Venkatesh adds that “We encourage customers to come in, browse and select any book they want. We will discuss their needs and tastes and help them out. We learn a lot through customer interaction, the most important aspect for a bookseller. The whole thing is a cyclic process where we learn from one customer and share this with another interested customer”.
An elderly lady walks into the shop clearly exhausted at the effort. She complains that it is almost impossible to reach it with all hurdles in the way. She is looking for Kannada writer Na DeSouza’s short story collection. One of Venkatesh’s assistants looks through the shelves but does not find it. Venkatesh suggests Jayant Kaikini or Nemichandra’s short stories as equally interesting. A few alternatives are swiftly found from the hundreds of books and the lady is happy to discuss her need, while browsing through the selected books. Now, can anyone name a online bookseller who can replicate this experience?
As noted before, books are stacked wall to wall and floor to ceiling. There are books on uncommon subject areas like psychology, philosophy, films, arts and other non fiction topics. Venkatesh says “We sell mainly English and Kannada books in our store. But we do carry a lot of translated works from other languages to English or Kannada”.
Venkatesh admits that due to lack of space books are stacked two or even three rows deep. While he maintains a catalog on his computer, finding a book is pure art (and memory). There is a method in madness as books are placed by genre, publisher, author – even though it is not evident to others.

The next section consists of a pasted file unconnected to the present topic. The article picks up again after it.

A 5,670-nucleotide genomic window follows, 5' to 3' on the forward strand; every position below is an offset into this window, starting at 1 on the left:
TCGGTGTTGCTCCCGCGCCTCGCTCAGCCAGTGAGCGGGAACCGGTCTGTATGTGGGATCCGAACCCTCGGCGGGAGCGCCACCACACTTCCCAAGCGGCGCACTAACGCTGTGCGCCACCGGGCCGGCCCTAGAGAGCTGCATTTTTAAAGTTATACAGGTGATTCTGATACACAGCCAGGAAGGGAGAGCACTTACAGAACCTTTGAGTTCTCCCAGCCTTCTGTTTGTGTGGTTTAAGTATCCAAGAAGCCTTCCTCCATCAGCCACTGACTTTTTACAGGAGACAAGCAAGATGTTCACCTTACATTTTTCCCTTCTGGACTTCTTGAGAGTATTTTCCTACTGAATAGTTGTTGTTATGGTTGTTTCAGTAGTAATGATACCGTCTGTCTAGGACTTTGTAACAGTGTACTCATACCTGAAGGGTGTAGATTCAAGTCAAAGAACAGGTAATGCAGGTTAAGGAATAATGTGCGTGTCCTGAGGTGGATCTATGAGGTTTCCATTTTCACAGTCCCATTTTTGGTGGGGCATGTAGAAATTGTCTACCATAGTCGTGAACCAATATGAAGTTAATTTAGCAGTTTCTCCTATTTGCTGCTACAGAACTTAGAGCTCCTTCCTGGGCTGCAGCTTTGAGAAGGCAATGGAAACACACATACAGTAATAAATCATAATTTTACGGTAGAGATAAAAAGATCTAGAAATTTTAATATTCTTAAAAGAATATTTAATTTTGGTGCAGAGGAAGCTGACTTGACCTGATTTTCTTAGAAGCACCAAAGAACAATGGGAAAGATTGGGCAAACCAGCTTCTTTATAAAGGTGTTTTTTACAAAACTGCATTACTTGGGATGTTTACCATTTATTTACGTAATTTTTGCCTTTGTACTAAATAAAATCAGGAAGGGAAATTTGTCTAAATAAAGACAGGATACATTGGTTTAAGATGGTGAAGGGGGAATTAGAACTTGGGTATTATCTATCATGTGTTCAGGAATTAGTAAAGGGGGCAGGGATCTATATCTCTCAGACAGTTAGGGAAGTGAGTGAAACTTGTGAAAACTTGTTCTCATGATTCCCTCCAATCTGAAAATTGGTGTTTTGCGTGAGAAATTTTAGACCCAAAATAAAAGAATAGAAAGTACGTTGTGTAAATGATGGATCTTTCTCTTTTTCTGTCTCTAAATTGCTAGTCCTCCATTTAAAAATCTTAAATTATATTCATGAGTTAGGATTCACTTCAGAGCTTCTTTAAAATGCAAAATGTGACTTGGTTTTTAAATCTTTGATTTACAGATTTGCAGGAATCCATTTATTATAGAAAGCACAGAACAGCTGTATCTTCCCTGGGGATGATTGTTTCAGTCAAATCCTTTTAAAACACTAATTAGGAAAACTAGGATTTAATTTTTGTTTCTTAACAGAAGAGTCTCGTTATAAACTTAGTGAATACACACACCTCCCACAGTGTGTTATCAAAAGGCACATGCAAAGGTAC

What is heartening is that there is a steady flow of customers – even though some are looking for school textbooks. Venkatesh recollects some of his celebrity customers like late Girish Karnad, BK Chandrasekhar, GK Govinda Rao who came looking for books.
The current trend seems to be favouring lighter reading.
“People do read books but we have to promote it to the next generation. Younger customers come but they are all hooked to their mobiles. Most go for Chetan Bhagat or Amish Tripathi but rarely venture beyond that. Very few people ask for books with deeper content or yesteryear bestselling authors like Frederick Forsyth, Arthur Hailey, Jeffrey Archer” notes Venkatesh.
Venkatesh also ventured briefly into book publishing, including a biography of cricketer Rahul Dravid. But they have not pursued it as it needed a lot of involvement and time.
What about the future of bookstores? Venkatesh has no plans to go online as it is very difficult to compete with big sellers like Amazon or Flipkart. Building a website is easy but operating it, fulfilling orders needs additional staff.
“The future is uncertain and difficult to say how long we can survive the online onslaught. It is a 10 hour daily job and not easy to run. A lot of our old customers have left Jayanagar and moved to other parts of the city due to commercial development of old residential areas. Even though many are within 6-7 kms, commuting is not easy. But they still come to us as this is the only bookshop in South Bengaluru.” concludes Venkatesh.
To conclude on a positive note, small, independent booksellers are making a comeback in many countries. In the United States of America, about 20 years ago bookstores were rapidly closing because of competition from chain bookstores like Barnes & Noble and on-line book sales. According to the American Booksellers Association, the number of independent bookstores fell by approximately 40 percent in twenty years from 1990. But they recovered and grew by 35 percent between 2009 and 2015. In 2018, sales grew at about 5 percent over the previous year. There is still hope at the end of the rainbow.